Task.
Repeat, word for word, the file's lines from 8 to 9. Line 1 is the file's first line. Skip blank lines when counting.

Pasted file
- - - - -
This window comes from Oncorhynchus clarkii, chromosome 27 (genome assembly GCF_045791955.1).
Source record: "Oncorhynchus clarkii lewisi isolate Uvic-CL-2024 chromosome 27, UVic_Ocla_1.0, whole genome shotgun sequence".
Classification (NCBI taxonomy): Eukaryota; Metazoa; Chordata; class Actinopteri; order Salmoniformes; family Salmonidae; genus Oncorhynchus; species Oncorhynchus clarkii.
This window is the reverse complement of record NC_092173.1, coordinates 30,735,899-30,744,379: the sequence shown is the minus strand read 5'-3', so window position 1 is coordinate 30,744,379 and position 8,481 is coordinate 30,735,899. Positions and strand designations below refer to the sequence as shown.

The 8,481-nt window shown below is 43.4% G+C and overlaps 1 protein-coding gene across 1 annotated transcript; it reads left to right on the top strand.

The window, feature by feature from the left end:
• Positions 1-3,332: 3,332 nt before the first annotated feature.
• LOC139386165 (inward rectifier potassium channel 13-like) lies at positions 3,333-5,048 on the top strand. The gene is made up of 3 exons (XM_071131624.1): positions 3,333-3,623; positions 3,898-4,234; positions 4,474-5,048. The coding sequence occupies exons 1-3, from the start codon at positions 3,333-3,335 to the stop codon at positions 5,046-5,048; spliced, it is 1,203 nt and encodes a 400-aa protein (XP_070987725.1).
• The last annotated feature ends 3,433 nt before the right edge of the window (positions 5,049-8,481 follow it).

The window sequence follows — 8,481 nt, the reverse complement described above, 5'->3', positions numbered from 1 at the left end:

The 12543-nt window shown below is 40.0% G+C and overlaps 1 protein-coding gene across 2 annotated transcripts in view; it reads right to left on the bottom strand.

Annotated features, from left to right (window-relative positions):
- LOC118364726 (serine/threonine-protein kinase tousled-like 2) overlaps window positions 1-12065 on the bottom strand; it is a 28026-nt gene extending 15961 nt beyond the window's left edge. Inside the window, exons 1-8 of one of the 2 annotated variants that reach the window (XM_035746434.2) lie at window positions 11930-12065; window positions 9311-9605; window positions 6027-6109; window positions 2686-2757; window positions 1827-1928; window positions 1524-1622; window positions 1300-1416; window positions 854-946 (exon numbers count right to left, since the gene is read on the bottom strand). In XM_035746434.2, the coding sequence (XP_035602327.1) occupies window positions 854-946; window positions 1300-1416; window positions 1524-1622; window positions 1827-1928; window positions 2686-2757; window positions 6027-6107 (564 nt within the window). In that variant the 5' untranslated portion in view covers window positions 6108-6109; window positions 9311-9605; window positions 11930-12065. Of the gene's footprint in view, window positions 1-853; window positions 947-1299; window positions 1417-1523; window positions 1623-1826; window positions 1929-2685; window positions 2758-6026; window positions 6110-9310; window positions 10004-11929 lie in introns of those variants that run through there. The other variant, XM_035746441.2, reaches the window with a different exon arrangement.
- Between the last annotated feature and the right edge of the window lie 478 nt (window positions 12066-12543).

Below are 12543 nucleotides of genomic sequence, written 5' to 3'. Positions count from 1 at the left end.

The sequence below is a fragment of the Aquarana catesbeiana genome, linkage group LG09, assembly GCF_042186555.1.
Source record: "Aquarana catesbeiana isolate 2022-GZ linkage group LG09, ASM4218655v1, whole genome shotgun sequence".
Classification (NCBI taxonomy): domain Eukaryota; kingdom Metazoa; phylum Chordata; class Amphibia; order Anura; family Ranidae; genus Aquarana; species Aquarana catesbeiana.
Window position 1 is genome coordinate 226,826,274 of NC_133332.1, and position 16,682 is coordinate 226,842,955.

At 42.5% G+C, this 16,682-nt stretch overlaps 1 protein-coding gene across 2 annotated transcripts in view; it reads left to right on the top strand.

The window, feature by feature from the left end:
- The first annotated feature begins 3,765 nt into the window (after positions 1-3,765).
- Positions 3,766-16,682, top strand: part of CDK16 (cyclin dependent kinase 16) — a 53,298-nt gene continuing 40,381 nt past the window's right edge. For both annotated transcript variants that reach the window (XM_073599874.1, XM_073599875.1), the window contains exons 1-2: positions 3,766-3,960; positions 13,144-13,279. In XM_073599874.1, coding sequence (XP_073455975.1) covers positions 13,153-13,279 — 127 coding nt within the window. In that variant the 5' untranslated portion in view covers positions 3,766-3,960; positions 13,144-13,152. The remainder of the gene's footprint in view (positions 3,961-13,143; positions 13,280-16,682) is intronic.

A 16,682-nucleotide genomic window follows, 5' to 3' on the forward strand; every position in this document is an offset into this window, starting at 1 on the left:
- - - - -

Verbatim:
• LOC139386165 (inward rectifier potassium channel 13-like) lies at positions 3,333-5,048 on the top strand. The gene is made up of 3 exons (XM_071131624.1): positions 3,333-3,623; positions 3,898-4,234; positions 4,474-5,048. The coding sequence occupies exons 1-3, from the start codon at positions 3,333-3,335 to the stop codon at positions 5,046-5,048; spliced, it is 1,203 nt and encodes a 400-aa protein (XP_070987725.1).
• The last annotated feature ends 3,433 nt before the right edge of the window (positions 5,049-8,481 follow it).